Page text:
How to automate smart decision making with BI and analytics

Making profitable business decisions faster and with greater agility is both a challenge and a goal for most organizations. Over the last several years, more sophisticated business intelligence technology has helped companies improve their data analysis and reporting capabilities. It has also extended data analysis responsibilities to more end-users within the organization (we've all heard the phrase 'BI for the casual user'). These are remarkable achievements. But forward-thinking companies will need to move from just managing data properly to capitalizing on it.

A number of new trends and best practices can help companies learn more from their data so they can make better business decisions,automatically. To learn more, SearchCRM.com hosted a webcast with Mark Smith, CEO and SVP of Research, Ventana Research offers a preview of the webcast on SearchCRM.com. In this Q&A with editorial director Kerry Glance, Mark gives us a sneak peek at his webcast session and his thoughts on decision management technology.

Click here to view the webcast:
"How to automate smart decision making with BI and analytics."

Q: Mark, my first question is pretty basic. Where should a company start with a decision management project?

A: They should start by making sure they have a business case for a particular decision management project. And what I mean by that is, a business case that outlines that challenges that the company faces, the benefits that could be achieved to address those challenges. Then they should use some of the best practices that I will outline in my presentation today. They should really start to look at things and start to then look at how they can impact either a line of business area if you're in IT, or if you're in a business area, look at areas where you need to drive improvements. So, areas where you haven't necessarily had the right results in performance is where you should be looking at these kinds of best practices. In my presentation I will talk about decision volumes, workforce decision skills, the need for self service, these are critical areas that you can use for input for driving a business case and better understanding how to start a decision management project.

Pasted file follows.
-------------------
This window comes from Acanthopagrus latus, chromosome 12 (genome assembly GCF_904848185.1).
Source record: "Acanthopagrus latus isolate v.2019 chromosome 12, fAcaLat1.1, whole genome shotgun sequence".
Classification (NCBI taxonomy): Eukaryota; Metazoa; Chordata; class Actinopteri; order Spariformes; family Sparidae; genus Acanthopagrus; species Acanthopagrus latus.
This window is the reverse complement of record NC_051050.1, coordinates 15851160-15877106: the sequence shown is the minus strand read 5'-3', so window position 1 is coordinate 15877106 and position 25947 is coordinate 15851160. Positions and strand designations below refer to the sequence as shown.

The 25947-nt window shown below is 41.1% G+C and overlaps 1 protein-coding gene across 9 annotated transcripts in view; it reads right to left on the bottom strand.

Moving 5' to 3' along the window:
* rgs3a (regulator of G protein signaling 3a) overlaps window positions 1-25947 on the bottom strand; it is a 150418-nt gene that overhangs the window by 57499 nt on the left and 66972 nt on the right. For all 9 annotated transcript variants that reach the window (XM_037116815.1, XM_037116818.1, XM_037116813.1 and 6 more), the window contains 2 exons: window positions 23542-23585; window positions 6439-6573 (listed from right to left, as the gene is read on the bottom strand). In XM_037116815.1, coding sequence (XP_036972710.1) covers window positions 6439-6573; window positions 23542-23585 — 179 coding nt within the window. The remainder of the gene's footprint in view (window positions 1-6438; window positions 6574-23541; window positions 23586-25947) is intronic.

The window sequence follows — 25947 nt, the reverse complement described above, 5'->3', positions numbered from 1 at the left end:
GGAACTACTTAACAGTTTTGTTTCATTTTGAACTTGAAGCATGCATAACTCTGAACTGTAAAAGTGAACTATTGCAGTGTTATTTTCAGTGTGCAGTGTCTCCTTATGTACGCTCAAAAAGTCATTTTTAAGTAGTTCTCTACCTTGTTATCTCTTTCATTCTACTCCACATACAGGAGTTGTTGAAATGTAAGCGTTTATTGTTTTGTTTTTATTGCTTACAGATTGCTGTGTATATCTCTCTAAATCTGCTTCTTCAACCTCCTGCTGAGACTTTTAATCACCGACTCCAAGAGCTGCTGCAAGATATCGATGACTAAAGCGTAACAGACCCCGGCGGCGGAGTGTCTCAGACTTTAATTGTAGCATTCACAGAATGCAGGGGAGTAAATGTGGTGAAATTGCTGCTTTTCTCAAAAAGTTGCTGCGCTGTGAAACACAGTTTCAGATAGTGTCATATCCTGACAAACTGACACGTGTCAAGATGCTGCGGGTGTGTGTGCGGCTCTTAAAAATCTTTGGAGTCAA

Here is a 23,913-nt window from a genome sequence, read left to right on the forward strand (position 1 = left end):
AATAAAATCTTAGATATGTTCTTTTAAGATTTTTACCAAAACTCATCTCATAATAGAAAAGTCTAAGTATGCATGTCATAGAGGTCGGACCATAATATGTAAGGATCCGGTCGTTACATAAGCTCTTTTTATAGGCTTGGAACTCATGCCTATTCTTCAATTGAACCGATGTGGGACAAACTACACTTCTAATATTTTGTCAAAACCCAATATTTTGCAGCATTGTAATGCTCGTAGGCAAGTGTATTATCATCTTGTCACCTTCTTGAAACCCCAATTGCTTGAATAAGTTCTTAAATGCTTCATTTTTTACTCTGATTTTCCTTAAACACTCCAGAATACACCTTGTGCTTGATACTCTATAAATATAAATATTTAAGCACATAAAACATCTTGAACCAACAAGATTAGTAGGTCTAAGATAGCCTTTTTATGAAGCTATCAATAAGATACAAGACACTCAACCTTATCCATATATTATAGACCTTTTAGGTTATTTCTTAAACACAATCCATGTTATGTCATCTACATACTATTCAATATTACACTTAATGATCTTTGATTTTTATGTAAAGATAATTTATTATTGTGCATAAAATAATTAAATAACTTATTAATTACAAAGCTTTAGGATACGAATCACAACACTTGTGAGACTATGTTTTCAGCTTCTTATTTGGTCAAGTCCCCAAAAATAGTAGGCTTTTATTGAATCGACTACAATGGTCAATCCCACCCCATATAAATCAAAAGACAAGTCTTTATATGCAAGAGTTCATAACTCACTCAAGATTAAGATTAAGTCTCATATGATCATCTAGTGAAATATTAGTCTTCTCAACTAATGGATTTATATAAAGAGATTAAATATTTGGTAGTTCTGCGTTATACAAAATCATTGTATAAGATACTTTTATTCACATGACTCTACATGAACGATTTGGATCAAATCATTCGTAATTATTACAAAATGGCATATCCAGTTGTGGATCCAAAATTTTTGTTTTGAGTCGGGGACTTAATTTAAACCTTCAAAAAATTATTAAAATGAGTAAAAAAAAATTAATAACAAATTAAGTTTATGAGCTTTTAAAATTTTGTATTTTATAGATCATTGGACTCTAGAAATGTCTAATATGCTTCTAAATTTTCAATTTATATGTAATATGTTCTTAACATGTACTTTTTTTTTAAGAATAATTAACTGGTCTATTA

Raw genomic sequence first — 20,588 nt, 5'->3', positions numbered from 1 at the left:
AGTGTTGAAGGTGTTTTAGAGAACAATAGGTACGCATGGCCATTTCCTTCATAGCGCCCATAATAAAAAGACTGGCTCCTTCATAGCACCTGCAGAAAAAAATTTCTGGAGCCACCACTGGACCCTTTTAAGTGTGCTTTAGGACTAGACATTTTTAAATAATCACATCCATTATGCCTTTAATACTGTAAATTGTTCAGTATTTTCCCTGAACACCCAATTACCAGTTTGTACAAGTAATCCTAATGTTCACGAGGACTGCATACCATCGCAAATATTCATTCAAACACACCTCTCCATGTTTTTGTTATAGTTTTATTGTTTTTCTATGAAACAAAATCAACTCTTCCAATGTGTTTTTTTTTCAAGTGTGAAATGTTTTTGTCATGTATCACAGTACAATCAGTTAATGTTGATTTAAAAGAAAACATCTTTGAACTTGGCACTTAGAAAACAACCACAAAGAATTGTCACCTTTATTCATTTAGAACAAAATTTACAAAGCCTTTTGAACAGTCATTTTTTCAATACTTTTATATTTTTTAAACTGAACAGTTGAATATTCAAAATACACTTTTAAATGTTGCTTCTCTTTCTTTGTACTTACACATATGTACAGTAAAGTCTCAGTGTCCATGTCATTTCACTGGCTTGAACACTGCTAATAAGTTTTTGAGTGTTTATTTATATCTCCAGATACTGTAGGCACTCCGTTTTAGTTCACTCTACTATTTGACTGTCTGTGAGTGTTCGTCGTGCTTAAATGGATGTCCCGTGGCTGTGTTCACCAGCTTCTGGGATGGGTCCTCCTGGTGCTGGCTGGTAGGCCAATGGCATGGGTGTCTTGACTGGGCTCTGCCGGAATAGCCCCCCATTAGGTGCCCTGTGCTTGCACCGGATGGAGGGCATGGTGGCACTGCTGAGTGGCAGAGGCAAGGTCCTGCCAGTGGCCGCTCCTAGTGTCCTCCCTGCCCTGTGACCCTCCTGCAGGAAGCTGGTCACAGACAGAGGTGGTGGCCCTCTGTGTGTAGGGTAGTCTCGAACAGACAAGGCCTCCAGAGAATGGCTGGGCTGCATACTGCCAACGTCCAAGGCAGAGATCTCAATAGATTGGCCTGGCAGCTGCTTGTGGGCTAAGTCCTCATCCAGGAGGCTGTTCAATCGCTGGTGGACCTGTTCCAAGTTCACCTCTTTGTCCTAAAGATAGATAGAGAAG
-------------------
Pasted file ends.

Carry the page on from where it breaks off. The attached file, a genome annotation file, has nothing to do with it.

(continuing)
Q: Where do you think that BI, analytics and decision management technologies will actually evolve to?

A: Well, we're at a very interesting time where we are seeing technologies continue to evolve and integrate into larger platforms and tool sets. In my presentation today I will look at the diff technology "blocks," and many providers are now bringing one, two, three, four, five, but in the majority of cases -- two companies to evaluate. And so the industry and the technology are evolving at a pretty rapid pace, and the requirements for being more integrated into more systems have been driving additional mergers and acquisitions with companies.

And so the BI and analytics base is, beginning to understand the importance of rules and workflow and how the technology they have needs to be more integrated into the operational and real-time elements of decision management. And so we are really at an interesting time in leveraging the last decade of technology evolution and now, we're really looking at how these things become much more integrated into applications and application server platforms.

Q: You have mentioned that decision management is actually a piece of the overall performance management puzzle. Is that how you differentiate from the two?